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Scheffler v. Dohman

United States District Court, Eighth Circuit

November 26, 2013

Troy K. Scheffler, Plaintiff,
v.
Ramona Dohman, [1] in her official Capacity as the Commissioner of Public Safety, State of Minnesota; and State of Minnesota, Defendants.

Peter J. Nickitas, Esq., Peter J. Nickitas Law Office, LLC, counsel for Plaintiff.

James E. Haase, Assistant Attorney General, Minnesota Attorney General's Office, counsel for Defendants.

MEMORANDUM OPINION AND ORDER

DONOVAN W. FRANK, District Judge.

INTRODUCTION

This matter is before the Court on Defendants' Motion to Dismiss the Complaint against Ramona Dohman and the State of Minnesota (together, "Defendants"). (Doc. No. 5.) For the reasons set forth below, the Court grants the motion to dismiss.

BACKGROUND

Plaintiff was arrested for driving while impaired ("DWI") on July 26, 1994, November 1, 1996, and November 17, 1997. (Doc. No. 1, Compl. ¶ 14; Doc. No. 7, Ex. 1.)[2] Each of these incidents resulted in the revocation of Plaintiff's driving privileges. (Doc. No. 7, Ex. 1.) After the November 1997 incident, Plaintiff's driving privileges were cancelled. ( Id. ) As a condition to regaining his driving privileges, Plaintiff was required to complete a one-year abstinence-based alcohol rehabilitation program. ( Id. ) Plaintiff successfully completed the program and was issued a driver's license on December 8, 1998, with the restriction that he abstain from the use of alcohol. ( Id. ) Plaintiff's driving privileges were cancelled again on September 27, 1999. ( Id. ) As a condition to regaining driving privileges, Plaintiff was required to complete a three-year abstinence-based rehabilitation program. ( Id. ) Plaintiff completed the program and on December 11, 2002, was issued a driver's license, again on the condition that he not consume alcohol. ( Id. ) On December 13, 2010, Plaintiff was arrested for DWI. ( Id. ) Plaintiff's driving privileges were cancelled. ( Id. ) Plaintiff was required to complete a six-year abstinence-based rehabilitation program, or, he could elect to participate in the Ignition Interlock Program in order to be issued a restricted driver's license.[3]

Plaintiff filed the present action on January 11, 2013. (Compl.) He asserts two claims, both alleging violations of Title II of the Americans with Disabilities Act, 42 U.S.C. § 12101, et seq. (the "ADA"). In short, Plaintiff asserts that the Minnesota statute and rule pursuant to which Plaintiff lost his driving privileges due to his DWIs violate the ADA. Plaintiff seeks injunctive relief restoring his driving privileges without restriction.[4] Defendants move to dismiss Plaintiff's Complaint in its entirety.

DISCUSSION

I. Legal Standard

In deciding a motion to dismiss pursuant to Rule 12(b)(6), a court assumes all facts in the complaint to be true and construes all reasonable inferences from those facts in the light most favorable to the complainant. Morton v. Becker, 793 F.2d 185, 187 (8th Cir. 1986). In doing so, however, a court need not accept as true wholly conclusory allegations, Hanten v. Sch. Dist. of Riverview Gardens, 183 F.3d 799, 805 (8th Cir. 1999), or legal conclusions drawn by the pleader from the facts alleged, Westcott v. City of Omaha, 901 F.2d 1486, 1488 (8th Cir. 1990). A court may consider the complaint, matters of public record, orders, materials embraced by the complaint, and exhibits attached to the complaint in deciding a motion to dismiss under Rule 12(b)(6). Porous Media Corp. v. Pall Corp., 186 F.3d 1077, 1079 (8th Cir. 1999).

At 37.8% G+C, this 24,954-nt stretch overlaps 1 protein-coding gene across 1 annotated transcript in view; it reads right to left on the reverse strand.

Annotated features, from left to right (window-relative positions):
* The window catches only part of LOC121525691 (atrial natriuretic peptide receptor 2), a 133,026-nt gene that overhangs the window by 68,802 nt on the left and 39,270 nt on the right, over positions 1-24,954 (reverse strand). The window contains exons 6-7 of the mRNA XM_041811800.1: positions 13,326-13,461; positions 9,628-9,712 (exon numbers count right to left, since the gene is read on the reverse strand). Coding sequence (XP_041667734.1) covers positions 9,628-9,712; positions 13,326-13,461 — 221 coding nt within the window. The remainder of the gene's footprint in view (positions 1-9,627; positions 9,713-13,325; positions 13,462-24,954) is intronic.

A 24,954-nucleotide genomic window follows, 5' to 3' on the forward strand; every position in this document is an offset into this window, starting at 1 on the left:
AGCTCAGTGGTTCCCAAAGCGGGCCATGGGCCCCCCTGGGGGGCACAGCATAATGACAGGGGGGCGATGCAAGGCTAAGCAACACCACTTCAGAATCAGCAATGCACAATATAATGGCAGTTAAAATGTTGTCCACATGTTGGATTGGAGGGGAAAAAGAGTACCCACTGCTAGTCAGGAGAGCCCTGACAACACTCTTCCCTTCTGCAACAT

To survive a motion to dismiss, a complaint must contain "enough facts to state a claim to relief that is plausible on its face." Bell Atl. Corp. v. Twombly, 550 U.S. 544, 545 (2007). Although a complaint need not contain "detailed factual allegations, " it must contain facts with enough specificity "to raise a right to relief above the speculative level." Id. at 555. As the United States Supreme Court recently reiterated, "[t]hreadbare recitals of the elements of a cause of action, supported by mere conclusory statements, " will not pass muster under Twombly. Ashcroft v. Iqbal, 556 U.S. 662, 678 (2009) (citing Twombly, 550 U.S. at 555). In sum, this standard "calls for enough fact[s] to raise a reasonable expectation that discovery will reveal evidence of [the claim]." Twombly, 550 U.S. at 556.

II. Motion to Dismiss

In this action, Plaintiff argues that Minnesota Statute section 171.09 and Minn. Rule 7503.1700, subp. 6 (the provisions pursuant to which Plaintiff lost his driving privileges), violate the ADA and seeks a declaration that Plaintiff is eligible to apply for a Minnesota motor vehicle driver's license that does not contain restrictions regarding the use of alcohol.[5] Defendants move to dismiss this action on two primary grounds: first, because Plaintiff fails to adequately allege that he is a qualified individual with a disability under the ADA; and second, that even if Plaintiff is a qualified individual, Minnesota law provides a reasonable accommodation ...


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